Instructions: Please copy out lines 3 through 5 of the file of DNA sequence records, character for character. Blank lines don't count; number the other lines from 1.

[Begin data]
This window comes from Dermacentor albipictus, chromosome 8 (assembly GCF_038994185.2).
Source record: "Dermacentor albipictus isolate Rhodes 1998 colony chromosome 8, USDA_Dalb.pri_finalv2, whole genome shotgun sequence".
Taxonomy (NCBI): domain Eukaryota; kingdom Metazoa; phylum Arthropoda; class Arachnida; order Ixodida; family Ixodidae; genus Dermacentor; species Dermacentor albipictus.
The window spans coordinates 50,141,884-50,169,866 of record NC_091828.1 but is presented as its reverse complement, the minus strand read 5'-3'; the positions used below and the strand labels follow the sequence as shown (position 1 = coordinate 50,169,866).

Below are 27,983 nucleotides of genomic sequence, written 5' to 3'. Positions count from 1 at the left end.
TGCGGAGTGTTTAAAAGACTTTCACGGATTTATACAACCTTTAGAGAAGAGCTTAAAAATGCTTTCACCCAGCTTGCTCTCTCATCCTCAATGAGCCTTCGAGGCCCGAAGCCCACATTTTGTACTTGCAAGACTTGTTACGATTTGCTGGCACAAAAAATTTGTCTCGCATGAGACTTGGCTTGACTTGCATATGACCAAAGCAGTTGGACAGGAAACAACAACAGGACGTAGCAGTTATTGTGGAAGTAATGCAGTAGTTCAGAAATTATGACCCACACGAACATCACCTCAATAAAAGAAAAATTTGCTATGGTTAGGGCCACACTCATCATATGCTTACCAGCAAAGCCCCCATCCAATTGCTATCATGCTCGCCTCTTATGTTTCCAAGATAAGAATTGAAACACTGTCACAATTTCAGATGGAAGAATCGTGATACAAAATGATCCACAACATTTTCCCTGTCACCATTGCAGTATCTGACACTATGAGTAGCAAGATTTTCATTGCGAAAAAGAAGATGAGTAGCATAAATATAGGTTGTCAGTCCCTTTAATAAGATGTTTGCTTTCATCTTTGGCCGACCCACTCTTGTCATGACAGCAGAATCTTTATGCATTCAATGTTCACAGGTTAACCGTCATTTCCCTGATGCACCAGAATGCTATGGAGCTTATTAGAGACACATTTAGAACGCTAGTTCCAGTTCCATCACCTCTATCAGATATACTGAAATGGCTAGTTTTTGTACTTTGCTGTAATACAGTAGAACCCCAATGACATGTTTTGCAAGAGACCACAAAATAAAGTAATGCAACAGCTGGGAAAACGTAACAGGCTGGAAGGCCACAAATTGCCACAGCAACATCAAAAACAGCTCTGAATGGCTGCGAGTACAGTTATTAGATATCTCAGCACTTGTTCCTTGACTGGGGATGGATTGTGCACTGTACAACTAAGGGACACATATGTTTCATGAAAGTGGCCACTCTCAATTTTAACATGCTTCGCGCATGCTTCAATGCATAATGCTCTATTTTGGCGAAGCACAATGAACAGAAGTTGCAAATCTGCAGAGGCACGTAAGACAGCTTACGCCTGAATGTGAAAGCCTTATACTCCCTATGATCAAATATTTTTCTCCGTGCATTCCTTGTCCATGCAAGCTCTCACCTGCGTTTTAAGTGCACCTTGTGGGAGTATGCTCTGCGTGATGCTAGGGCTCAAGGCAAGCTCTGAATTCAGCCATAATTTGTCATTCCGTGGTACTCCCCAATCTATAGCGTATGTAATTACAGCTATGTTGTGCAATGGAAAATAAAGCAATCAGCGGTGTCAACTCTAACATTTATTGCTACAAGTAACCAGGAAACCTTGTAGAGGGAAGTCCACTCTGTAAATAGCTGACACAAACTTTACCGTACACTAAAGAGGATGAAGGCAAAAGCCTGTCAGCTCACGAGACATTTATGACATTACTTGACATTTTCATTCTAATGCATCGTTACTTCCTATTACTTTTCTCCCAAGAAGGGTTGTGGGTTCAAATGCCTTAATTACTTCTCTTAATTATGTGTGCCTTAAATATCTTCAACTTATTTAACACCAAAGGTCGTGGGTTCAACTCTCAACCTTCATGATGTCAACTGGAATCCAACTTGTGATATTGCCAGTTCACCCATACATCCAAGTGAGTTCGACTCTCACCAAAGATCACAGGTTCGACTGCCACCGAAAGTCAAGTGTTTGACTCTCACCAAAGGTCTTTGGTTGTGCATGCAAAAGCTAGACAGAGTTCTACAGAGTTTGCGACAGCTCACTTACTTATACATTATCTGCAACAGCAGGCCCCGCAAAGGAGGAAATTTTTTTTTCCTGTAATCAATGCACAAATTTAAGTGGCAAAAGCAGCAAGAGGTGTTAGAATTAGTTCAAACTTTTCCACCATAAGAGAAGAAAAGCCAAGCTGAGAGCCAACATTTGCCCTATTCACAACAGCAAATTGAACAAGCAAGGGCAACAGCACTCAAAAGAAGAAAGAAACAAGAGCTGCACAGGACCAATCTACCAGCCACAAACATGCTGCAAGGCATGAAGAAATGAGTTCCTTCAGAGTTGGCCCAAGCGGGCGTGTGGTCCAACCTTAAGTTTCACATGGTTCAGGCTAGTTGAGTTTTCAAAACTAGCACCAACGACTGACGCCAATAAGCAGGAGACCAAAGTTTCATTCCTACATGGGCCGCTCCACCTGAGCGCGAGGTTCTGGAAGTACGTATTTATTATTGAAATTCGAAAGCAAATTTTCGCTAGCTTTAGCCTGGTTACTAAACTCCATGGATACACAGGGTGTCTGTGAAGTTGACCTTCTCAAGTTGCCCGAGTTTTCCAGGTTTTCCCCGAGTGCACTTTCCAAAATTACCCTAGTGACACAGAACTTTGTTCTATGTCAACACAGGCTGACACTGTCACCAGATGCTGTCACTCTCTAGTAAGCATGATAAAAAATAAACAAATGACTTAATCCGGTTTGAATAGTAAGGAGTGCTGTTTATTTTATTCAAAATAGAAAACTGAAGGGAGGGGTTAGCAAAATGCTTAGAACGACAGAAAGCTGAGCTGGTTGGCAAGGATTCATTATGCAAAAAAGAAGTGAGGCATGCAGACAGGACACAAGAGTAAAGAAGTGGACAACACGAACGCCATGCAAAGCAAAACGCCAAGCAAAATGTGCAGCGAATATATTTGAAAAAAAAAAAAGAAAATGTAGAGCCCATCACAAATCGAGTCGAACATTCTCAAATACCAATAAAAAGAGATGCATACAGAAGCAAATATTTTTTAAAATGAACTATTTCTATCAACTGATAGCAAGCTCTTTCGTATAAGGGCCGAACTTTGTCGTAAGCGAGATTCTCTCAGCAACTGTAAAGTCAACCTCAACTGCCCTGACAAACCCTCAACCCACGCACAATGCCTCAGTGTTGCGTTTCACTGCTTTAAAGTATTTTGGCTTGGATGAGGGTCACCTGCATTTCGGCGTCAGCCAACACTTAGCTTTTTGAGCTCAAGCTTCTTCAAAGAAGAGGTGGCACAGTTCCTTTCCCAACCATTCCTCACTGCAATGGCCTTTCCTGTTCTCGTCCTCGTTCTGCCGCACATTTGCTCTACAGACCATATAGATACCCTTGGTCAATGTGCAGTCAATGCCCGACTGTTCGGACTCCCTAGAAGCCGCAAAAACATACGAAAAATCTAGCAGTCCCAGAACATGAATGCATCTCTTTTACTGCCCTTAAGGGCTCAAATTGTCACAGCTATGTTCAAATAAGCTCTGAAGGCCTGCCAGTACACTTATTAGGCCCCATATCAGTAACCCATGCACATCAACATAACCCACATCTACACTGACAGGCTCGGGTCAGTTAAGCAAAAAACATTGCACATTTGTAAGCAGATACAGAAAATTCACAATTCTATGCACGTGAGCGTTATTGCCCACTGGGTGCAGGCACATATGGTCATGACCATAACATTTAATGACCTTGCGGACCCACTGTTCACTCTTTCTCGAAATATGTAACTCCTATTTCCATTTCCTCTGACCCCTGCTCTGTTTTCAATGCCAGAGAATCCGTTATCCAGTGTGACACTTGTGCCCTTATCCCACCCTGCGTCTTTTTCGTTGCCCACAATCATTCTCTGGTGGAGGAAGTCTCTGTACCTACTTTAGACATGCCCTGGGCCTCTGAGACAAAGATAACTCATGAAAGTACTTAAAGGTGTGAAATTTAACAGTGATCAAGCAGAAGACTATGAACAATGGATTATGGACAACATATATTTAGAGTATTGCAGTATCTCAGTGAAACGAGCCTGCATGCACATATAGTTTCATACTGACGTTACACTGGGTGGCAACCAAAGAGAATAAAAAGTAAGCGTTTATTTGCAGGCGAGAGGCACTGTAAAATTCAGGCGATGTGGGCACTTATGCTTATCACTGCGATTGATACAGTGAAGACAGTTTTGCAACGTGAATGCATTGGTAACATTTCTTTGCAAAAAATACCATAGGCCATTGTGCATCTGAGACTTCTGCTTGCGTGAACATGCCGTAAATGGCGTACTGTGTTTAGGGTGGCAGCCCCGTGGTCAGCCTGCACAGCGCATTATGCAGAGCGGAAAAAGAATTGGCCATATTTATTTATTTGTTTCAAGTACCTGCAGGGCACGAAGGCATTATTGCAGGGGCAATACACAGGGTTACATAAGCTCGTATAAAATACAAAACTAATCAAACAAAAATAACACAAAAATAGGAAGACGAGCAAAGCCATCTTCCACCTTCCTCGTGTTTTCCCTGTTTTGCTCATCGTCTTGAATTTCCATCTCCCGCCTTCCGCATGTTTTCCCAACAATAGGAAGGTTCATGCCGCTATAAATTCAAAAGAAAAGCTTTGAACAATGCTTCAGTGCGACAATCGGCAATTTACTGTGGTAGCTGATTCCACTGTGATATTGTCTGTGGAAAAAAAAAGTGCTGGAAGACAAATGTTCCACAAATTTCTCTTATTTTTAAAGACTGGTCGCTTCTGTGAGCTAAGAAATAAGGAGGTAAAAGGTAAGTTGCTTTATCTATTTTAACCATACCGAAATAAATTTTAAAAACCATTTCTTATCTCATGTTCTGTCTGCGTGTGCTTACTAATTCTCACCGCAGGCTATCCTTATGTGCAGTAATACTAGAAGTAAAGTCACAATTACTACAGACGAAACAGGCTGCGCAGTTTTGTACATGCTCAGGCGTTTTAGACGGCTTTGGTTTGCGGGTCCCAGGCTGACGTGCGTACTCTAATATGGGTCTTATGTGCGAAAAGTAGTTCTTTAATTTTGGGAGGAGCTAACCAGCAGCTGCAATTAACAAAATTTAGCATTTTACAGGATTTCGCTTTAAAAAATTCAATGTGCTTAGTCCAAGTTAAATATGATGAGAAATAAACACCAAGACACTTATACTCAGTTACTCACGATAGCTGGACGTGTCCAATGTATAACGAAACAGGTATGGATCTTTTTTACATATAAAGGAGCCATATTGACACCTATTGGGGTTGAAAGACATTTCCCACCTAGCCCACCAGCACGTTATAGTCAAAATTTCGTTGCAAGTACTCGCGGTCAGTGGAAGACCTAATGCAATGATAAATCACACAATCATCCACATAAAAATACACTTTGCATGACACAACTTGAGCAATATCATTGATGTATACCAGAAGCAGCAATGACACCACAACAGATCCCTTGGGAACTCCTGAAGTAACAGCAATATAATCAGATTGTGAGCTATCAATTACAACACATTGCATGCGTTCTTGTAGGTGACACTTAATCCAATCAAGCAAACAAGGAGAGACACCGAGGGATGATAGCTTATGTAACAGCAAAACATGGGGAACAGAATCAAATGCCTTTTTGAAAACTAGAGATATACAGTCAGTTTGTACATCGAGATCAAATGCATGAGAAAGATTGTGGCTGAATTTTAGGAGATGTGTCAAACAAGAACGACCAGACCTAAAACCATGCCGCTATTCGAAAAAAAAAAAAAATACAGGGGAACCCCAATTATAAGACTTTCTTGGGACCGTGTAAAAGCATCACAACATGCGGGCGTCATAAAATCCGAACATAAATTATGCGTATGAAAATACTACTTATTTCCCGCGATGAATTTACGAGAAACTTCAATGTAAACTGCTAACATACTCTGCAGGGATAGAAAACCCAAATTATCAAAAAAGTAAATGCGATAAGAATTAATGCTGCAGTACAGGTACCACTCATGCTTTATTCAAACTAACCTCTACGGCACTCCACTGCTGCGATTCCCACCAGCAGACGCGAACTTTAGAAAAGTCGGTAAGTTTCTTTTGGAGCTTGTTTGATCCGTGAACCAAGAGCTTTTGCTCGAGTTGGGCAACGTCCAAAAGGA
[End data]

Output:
Taxonomy (NCBI): domain Eukaryota; kingdom Metazoa; phylum Arthropoda; class Arachnida; order Ixodida; family Ixodidae; genus Dermacentor; species Dermacentor albipictus.
The window spans coordinates 50,141,884-50,169,866 of record NC_091828.1 but is presented as its reverse complement, the minus strand read 5'-3'; the positions used below and the strand labels follow the sequence as shown (position 1 = coordinate 50,169,866).

Below are 27,983 nucleotides of genomic sequence, written 5' to 3'. Positions count from 1 at the left end.